With the wedding season on in full swing, you can expect a lot of gifts – after all, that, is every Indian uncle and auntie’s way of showering you with blessings. But this Shaadi season, gifts are taking a different route. What with the onset of demonetization and India on the road to a cashless economy, gifts (read: monies) are being transferred to bank accounts using net banking. While the idea sounds appealing, you might want to consider the implications of gifts. That’s right folks, your wedding ‘gifts’ are subject to a gift tax.
Let’s give you a quick background on what’s gift tax:
The Gift Tax is adhered to under the Gift Tax Act of 1958 and is applicable to every state in India barring Jammu and Kashmir. Under this act, gifts in excess of Rs. 25,000, in the form of cash, draft, cheque or others, received from one who doesn’t have blood relations with the recipient, were taxable. This act was demolished in 1998 (yay!) but made a comeback in 2004. A new provision was introduced in the Income Tax Act 1961 under section 56 (2). According to it, the gifts received by any individual or Hindu Undivided Family (HUF) in excess of Rs.50,000 in a year would be taxable.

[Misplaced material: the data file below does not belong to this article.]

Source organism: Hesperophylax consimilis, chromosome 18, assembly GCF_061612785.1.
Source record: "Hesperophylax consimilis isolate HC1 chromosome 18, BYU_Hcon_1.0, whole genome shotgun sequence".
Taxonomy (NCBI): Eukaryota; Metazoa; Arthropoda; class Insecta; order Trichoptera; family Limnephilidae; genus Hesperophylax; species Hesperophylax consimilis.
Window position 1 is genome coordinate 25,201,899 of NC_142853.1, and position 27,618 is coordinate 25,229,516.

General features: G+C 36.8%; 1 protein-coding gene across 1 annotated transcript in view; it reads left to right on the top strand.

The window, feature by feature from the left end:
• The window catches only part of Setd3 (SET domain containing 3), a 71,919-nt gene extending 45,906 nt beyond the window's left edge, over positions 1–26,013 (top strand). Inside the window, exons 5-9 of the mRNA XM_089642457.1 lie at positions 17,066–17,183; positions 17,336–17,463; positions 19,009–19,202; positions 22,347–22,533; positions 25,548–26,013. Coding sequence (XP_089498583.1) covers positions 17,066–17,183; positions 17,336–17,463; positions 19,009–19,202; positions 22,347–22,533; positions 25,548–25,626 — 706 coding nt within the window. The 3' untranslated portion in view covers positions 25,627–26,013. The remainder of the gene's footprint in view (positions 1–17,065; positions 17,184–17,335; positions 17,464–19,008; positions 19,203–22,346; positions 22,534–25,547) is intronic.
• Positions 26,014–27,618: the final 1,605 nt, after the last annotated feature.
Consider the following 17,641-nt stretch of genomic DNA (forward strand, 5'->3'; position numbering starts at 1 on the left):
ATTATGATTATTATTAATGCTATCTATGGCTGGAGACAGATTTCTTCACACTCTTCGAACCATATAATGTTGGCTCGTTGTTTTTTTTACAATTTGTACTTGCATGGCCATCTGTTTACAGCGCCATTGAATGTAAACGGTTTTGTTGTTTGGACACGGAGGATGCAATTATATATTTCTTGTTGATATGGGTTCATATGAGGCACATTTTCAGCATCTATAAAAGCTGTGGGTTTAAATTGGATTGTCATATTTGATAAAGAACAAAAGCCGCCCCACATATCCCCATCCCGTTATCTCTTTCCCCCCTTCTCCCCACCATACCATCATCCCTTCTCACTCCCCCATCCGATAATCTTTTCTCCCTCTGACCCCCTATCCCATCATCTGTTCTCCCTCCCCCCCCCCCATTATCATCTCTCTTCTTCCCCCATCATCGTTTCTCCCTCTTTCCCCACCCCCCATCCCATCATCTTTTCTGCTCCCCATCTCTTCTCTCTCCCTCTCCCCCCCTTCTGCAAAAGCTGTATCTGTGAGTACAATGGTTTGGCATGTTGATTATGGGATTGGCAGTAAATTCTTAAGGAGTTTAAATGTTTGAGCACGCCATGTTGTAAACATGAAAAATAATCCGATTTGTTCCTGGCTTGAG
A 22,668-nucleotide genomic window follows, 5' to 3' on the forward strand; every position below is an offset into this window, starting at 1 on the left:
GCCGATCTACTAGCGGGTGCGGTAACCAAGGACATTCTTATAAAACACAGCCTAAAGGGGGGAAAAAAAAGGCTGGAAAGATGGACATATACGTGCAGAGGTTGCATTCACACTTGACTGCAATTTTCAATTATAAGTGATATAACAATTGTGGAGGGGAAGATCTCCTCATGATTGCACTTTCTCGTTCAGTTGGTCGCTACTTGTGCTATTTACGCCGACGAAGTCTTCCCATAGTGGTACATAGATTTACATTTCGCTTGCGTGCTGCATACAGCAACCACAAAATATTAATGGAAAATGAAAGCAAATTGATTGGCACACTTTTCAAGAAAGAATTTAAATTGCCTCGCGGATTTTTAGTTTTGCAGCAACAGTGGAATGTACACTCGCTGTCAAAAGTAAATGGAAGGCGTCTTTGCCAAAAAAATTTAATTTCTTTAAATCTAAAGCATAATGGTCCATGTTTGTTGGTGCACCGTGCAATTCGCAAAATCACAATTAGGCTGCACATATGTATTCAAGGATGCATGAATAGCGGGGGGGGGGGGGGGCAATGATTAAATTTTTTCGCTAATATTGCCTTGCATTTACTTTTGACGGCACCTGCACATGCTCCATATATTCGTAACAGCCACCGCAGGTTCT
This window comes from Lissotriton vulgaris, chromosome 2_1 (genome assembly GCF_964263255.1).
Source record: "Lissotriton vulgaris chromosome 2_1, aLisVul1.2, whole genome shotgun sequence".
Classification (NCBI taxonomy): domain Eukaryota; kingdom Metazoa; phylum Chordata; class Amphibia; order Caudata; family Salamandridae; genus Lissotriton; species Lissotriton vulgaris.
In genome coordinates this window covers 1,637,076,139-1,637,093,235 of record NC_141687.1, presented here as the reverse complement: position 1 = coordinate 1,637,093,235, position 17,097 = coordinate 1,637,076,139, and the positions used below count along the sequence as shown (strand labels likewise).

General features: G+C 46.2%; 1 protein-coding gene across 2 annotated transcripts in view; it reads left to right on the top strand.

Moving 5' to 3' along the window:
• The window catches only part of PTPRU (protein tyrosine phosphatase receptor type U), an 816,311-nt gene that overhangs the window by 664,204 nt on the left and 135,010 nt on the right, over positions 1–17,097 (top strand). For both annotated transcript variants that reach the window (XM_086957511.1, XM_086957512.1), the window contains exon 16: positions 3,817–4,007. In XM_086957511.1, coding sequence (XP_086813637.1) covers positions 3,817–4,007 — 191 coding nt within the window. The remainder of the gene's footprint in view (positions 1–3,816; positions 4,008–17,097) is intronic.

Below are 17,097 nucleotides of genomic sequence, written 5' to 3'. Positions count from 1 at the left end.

So what is taxable?
Gifts up to INR 50,000 are exempt from any taxes but you must remember that the aggregate value of the gift mustn’t cross INR 50,000 – so if all of your friends or family gift you INR 50,000 each – you are liable to pay tax.
For those tying the knot, you can breathe a sigh of relief, because you’re exempt from taxes on gifts received at your wedding. But do not that this on applicable to an individual’s wedding – gifts received on a sibling’s wedding (but transferred to your account) will be taxable.
Parent’s get very generous as they get older and a lot of children tend to inherit property from their parents (or maybe a favourite aunt). Tax (and a heavy one at that) is applicable to properties acquired as gifts (exempted if inherited under a will and/or due to the death of the property holder) – inheriting a property applies that you will have to pay the difference between the part payment made and the stamp duty value (provided the stamp duty value exceeds INR 50,000). Additionally, a property isn’t limited to real estate – this is also applicable to jewellery, paintings, works of art etc.
But wait, there are exceptions:
Gifts are exempted from gift tax in the following cases:
The gift was given by a blood relative, irrespective of the gift value or is an immovable property located outside the country and gifts received under a will.
Author : Divita Gupta
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